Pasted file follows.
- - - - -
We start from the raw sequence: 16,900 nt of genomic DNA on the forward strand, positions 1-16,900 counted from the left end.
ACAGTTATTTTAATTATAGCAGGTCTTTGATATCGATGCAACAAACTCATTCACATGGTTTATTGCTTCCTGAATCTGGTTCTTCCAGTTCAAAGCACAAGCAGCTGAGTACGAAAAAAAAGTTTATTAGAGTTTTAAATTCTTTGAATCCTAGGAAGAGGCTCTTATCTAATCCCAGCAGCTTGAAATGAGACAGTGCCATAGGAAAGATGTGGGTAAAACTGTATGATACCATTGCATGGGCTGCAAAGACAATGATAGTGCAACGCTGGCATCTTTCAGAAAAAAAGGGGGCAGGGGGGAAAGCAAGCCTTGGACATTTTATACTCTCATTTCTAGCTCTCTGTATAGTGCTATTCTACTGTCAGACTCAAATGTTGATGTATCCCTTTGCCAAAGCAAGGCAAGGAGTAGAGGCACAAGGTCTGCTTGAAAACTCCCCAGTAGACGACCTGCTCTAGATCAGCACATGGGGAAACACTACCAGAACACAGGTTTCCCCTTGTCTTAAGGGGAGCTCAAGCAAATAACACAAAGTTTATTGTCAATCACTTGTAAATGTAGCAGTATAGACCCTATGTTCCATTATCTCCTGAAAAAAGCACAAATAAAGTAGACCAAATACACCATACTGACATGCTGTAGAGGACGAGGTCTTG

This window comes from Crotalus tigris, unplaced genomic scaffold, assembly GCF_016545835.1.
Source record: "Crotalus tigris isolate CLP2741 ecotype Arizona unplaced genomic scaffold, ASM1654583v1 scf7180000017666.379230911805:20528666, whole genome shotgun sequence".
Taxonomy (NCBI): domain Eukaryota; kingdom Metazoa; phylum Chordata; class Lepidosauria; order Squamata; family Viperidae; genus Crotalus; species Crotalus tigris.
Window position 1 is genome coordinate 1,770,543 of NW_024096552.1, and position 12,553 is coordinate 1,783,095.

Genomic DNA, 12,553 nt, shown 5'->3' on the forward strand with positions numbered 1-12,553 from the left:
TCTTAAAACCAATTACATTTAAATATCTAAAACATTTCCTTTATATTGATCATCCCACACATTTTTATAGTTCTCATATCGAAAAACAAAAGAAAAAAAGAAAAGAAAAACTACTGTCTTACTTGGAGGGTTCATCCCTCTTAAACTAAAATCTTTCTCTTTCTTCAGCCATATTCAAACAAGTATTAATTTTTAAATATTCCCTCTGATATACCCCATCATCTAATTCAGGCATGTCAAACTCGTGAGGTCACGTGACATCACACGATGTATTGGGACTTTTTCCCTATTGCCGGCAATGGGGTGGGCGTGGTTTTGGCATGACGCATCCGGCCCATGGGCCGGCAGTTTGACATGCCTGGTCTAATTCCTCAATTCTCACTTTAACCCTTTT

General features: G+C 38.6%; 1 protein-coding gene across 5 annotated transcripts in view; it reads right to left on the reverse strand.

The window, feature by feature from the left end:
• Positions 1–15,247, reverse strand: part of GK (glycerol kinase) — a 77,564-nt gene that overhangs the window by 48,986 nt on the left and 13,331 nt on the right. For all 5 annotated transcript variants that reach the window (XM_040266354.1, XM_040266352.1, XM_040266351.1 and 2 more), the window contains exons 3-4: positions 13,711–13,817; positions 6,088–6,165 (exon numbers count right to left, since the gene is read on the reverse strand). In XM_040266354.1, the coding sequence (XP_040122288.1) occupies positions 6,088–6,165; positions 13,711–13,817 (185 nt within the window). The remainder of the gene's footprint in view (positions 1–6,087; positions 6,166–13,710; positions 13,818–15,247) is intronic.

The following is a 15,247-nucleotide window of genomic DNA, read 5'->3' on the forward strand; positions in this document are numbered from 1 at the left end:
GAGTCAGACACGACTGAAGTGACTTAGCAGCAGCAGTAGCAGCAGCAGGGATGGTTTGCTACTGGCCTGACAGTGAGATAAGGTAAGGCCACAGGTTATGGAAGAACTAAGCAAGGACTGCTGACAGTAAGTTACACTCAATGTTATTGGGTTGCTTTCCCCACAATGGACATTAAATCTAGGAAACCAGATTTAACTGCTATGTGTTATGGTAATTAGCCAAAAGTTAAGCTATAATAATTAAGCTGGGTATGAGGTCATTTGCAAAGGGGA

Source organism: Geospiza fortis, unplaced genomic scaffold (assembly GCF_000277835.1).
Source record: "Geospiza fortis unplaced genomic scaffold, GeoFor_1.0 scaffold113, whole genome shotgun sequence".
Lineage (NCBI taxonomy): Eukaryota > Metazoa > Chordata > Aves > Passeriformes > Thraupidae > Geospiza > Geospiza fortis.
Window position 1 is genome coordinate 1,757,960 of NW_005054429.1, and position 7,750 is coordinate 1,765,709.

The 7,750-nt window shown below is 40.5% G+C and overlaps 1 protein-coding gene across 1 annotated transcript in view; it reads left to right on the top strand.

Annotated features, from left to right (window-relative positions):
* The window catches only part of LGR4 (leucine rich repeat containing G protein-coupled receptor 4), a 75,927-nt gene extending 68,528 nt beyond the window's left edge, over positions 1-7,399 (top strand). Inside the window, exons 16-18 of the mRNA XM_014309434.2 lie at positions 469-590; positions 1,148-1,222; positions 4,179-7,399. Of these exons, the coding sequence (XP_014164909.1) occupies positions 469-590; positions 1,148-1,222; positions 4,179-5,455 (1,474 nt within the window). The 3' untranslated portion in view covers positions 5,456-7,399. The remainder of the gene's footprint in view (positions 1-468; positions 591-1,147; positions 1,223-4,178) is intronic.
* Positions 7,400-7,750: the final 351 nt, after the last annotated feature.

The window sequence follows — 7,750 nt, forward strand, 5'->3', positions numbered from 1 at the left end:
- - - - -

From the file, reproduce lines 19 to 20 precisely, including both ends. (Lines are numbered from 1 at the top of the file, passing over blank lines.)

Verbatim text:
Annotated features, from left to right (window-relative positions):
* The window catches only part of LGR4 (leucine rich repeat containing G protein-coupled receptor 4), a 75,927-nt gene extending 68,528 nt beyond the window's left edge, over positions 1-7,399 (top strand). Inside the window, exons 16-18 of the mRNA XM_014309434.2 lie at positions 469-590; positions 1,148-1,222; positions 4,179-7,399. Of these exons, the coding sequence (XP_014164909.1) occupies positions 469-590; positions 1,148-1,222; positions 4,179-5,455 (1,474 nt within the window). The 3' untranslated portion in view covers positions 5,456-7,399. The remainder of the gene's footprint in view (positions 1-468; positions 591-1,147; positions 1,223-4,178) is intronic.